For individuals who have CNS embryonal tumors who receive tandem autologous HCT, the evidence includes prospective and retrospective single-arm studies. The relevant outcomes are OS, DSS, and TRM and morbidity. Less evidence specifically addresses the use of tandem autologous HCT for CNS embryonal tumors. The available single-arm studies are very small but appear to report OS and EFS rates comparable with single autologous HCT. Tandem transplants might allow reduced doses of craniospinal irradiation, with the goal of avoiding long-term radiation damage. However, most studies used standard-dose irradiation, making the relative benefit of tandem autologous HCT uncertain. The evidence is insufficient to determine the effects of the technology on health outcomes.

For individuals who have CNS embryonal tumors who receive allogeneic HCT, the evidence includes case reports. The relevant outcomes are OS, DSS, and TRM and morbidity. The available evidence is limited. The evidence is insufficient to determine the effects of the technology on health outcomes.

For individuals who have ependymoma who receive autologous HCT, the evidence includes relatively small case series. The relevant outcomes are OS, DSS, and TRM and morbidity. The available case series do not report higher survival rates for patients with ependymoma treated with HCT compared with standard therapies. The evidence is insufficient to determine the effects of the technology on health outcomes.

Practice Guidelines and Position Statements
National Comprehensive Cancer Network
Current National Comprehensive Cancer Network guidelines on treating central nervous system tumors (v.2.2018) make the following recommendations about hematopoietic cell transplant (HCT)36,:

  • For medulloblastoma and supratentorial primitive neuroectodermal tumor, autologous HCT for localized recurrent disease with maximum safe resection is a category 2A recommendation.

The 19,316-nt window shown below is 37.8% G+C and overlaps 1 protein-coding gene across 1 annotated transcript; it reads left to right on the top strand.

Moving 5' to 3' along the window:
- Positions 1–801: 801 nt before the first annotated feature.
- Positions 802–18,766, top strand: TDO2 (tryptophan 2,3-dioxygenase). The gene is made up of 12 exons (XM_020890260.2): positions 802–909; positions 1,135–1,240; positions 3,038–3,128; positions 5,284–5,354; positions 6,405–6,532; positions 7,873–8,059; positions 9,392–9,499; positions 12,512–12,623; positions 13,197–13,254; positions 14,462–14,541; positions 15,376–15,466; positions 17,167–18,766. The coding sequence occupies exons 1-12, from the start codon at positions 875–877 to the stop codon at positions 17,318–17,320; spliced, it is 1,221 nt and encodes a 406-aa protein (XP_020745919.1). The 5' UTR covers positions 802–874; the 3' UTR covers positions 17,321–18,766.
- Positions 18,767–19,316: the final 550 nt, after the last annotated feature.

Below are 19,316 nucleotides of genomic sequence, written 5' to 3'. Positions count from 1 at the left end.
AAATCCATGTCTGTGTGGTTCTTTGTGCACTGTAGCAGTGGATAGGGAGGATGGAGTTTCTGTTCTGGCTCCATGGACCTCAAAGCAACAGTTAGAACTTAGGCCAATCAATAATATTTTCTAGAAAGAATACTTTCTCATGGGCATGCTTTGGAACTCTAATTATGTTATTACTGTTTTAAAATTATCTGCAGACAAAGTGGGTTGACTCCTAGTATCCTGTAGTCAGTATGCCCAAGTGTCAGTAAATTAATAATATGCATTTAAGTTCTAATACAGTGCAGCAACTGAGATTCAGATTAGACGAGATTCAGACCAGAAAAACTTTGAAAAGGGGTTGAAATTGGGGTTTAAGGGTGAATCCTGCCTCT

American Society for Blood and Marrow Transplantation
The American Society for Blood and Marrow Transplantation (2015) published consensus guidelines on the use of HCT to treat specific conditions, in both clinical trial and clinical practice settings.37, Per this review, clinical evidence is available to support autologous HCT in pediatric patients (<18 years) with medulloblastoma. Stem cell transplantation is not generally recommended using allogeneic HCT for medulloblastomas. The guidelines did not address HCT in treating ependymomas.

U.S. Preventive Services Task ForceRecommendations
Not applicable.

Ongoing and Unpublished Clinical Trials
Some currently unpublished trials that might influence this review are listed in Table 1.

Table 1. Summary of Key Trials

NCT No. Trial Name Planned Enrollment Completion Date
Ongoing

NCT00085202

Treatment of Patients With Newly Diagnosed Medulloblastoma, Supratentorial Primitive Neuroectodermal Tumor, or Atypical Teratoid Rhabdoid Tumor

416 Sep 2018

NCT02653196 

A Multi-Institutional Phase II Feasibility Study of Allogeneic Hematopoietic Stem Cell Transplantation for Patient With Malignant Neuro-Epithelial and Other Solid Tumors 

30  Jul 2019 
Unpublished

NCT00653068

Treatment of Atypical Teratoid/Rhabdoid Tumors (AT/RT) of the Central Nervous System With Surgery, Intensive Chemotherapy, and 3-D Conformal Radiation

70 Apr 2015 (completed)

NCT00336024

A Phase III Randomized Trial for the Treatment of Newly Diagnosed Supratentorial PNET and High Risk Medulloblastoma in Children &lt;36 Months Old With Intensive Induction Chemotherapy With Methotrexate Followed by Consolidation With Stem Cell Rescue Versus the Same Therapy Without Methotrexate